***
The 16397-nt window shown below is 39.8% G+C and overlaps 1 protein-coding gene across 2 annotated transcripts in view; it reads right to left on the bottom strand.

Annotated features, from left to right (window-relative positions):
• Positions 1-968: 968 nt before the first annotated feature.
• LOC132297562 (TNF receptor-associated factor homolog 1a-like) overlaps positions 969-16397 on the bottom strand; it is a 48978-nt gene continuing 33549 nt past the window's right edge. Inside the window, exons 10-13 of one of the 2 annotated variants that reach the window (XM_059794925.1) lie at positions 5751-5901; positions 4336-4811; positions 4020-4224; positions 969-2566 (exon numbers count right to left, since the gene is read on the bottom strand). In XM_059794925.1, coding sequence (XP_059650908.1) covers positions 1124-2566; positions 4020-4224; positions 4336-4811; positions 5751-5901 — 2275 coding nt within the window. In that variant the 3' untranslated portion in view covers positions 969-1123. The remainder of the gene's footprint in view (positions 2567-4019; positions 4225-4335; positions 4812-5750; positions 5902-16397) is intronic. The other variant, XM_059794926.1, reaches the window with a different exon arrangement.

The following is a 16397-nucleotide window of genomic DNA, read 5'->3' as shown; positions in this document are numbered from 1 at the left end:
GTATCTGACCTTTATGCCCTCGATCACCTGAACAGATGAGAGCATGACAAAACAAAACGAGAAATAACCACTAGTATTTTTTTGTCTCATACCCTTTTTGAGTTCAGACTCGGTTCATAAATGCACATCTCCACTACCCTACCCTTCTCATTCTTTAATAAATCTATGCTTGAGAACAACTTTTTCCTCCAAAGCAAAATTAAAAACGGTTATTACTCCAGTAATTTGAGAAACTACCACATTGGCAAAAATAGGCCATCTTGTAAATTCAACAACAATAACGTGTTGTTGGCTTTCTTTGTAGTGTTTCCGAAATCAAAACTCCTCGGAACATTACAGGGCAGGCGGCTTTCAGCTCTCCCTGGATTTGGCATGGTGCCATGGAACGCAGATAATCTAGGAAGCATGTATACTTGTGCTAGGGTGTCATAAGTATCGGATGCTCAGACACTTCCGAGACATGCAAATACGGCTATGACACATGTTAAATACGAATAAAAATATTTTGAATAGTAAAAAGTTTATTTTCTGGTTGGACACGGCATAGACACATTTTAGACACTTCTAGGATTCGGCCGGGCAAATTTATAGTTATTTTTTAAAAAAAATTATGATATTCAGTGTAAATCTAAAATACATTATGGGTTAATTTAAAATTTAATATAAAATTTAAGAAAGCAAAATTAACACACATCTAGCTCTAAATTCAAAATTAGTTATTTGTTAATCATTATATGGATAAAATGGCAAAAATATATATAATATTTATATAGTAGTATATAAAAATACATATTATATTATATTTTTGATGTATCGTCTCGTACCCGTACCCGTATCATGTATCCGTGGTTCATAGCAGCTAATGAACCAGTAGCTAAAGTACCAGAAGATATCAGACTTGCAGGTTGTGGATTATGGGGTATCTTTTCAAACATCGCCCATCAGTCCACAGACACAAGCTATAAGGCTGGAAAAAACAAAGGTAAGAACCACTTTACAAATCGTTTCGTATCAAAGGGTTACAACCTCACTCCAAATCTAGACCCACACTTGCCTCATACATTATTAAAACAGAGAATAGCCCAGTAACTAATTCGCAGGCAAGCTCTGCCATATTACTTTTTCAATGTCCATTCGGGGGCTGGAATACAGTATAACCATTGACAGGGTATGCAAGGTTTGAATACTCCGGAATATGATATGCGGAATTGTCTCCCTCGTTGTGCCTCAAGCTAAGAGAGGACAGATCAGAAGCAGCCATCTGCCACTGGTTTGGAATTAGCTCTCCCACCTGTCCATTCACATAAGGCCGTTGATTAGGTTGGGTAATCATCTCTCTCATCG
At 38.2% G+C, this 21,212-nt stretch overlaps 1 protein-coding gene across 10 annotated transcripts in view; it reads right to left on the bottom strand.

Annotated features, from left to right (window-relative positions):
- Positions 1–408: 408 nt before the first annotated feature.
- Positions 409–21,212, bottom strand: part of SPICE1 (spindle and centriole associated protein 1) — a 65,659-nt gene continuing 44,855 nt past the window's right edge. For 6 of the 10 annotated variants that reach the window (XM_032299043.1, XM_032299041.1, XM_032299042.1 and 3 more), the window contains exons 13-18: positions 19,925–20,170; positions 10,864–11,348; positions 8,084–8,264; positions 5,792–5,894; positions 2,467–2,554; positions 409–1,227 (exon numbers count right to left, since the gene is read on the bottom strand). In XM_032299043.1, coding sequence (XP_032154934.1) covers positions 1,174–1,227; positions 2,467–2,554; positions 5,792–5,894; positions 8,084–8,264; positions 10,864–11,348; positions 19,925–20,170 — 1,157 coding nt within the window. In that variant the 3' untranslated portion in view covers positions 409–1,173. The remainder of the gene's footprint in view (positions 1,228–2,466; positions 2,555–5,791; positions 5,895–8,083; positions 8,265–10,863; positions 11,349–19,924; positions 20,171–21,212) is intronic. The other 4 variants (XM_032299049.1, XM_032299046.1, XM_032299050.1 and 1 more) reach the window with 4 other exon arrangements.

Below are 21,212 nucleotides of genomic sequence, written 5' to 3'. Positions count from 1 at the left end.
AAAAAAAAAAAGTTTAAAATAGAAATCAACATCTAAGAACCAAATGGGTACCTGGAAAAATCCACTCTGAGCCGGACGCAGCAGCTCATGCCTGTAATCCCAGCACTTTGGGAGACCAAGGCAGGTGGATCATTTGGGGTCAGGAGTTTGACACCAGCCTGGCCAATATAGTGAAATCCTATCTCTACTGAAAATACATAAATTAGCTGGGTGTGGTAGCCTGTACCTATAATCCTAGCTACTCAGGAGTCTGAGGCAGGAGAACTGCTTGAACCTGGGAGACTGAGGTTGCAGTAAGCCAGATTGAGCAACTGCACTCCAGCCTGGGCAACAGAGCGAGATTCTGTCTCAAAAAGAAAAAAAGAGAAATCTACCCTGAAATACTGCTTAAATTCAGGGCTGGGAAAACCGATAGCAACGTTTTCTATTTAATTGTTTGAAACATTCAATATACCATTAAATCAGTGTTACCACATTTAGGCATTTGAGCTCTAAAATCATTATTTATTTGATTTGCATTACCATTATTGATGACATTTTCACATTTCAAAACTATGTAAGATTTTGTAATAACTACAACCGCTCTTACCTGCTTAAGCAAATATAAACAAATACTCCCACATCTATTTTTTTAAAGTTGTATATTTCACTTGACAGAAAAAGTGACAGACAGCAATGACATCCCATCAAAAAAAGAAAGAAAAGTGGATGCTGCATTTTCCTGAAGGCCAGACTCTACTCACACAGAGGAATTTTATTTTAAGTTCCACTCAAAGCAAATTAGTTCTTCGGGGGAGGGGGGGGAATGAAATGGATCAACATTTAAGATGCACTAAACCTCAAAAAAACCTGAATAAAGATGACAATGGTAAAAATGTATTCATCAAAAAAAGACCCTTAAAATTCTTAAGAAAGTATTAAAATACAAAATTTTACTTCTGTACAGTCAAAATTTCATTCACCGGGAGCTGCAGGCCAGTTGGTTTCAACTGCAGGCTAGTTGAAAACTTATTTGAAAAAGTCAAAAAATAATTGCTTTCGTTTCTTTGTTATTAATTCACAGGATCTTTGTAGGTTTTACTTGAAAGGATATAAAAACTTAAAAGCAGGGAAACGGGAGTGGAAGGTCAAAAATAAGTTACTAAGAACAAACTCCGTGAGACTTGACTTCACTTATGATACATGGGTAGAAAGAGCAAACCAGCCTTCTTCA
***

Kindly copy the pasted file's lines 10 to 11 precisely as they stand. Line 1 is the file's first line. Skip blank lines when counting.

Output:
- Positions 409–21,212, bottom strand: part of SPICE1 (spindle and centriole associated protein 1) — a 65,659-nt gene continuing 44,855 nt past the window's right edge. For 6 of the 10 annotated variants that reach the window (XM_032299043.1, XM_032299041.1, XM_032299042.1 and 3 more), the window contains exons 13-18: positions 19,925–20,170; positions 10,864–11,348; positions 8,084–8,264; positions 5,792–5,894; positions 2,467–2,554; positions 409–1,227 (exon numbers count right to left, since the gene is read on the bottom strand). In XM_032299043.1, coding sequence (XP_032154934.1) covers positions 1,174–1,227; positions 2,467–2,554; positions 5,792–5,894; positions 8,084–8,264; positions 10,864–11,348; positions 19,925–20,170 — 1,157 coding nt within the window. In that variant the 3' untranslated portion in view covers positions 409–1,173. The remainder of the gene's footprint in view (positions 1,228–2,466; positions 2,555–5,791; positions 5,895–8,083; positions 8,265–10,863; positions 11,349–19,924; positions 20,171–21,212) is intronic. The other 4 variants (XM_032299049.1, XM_032299046.1, XM_032299050.1 and 1 more) reach the window with 4 other exon arrangements.

Below are 21,212 nucleotides of genomic sequence, written 5' to 3'. Positions count from 1 at the left end.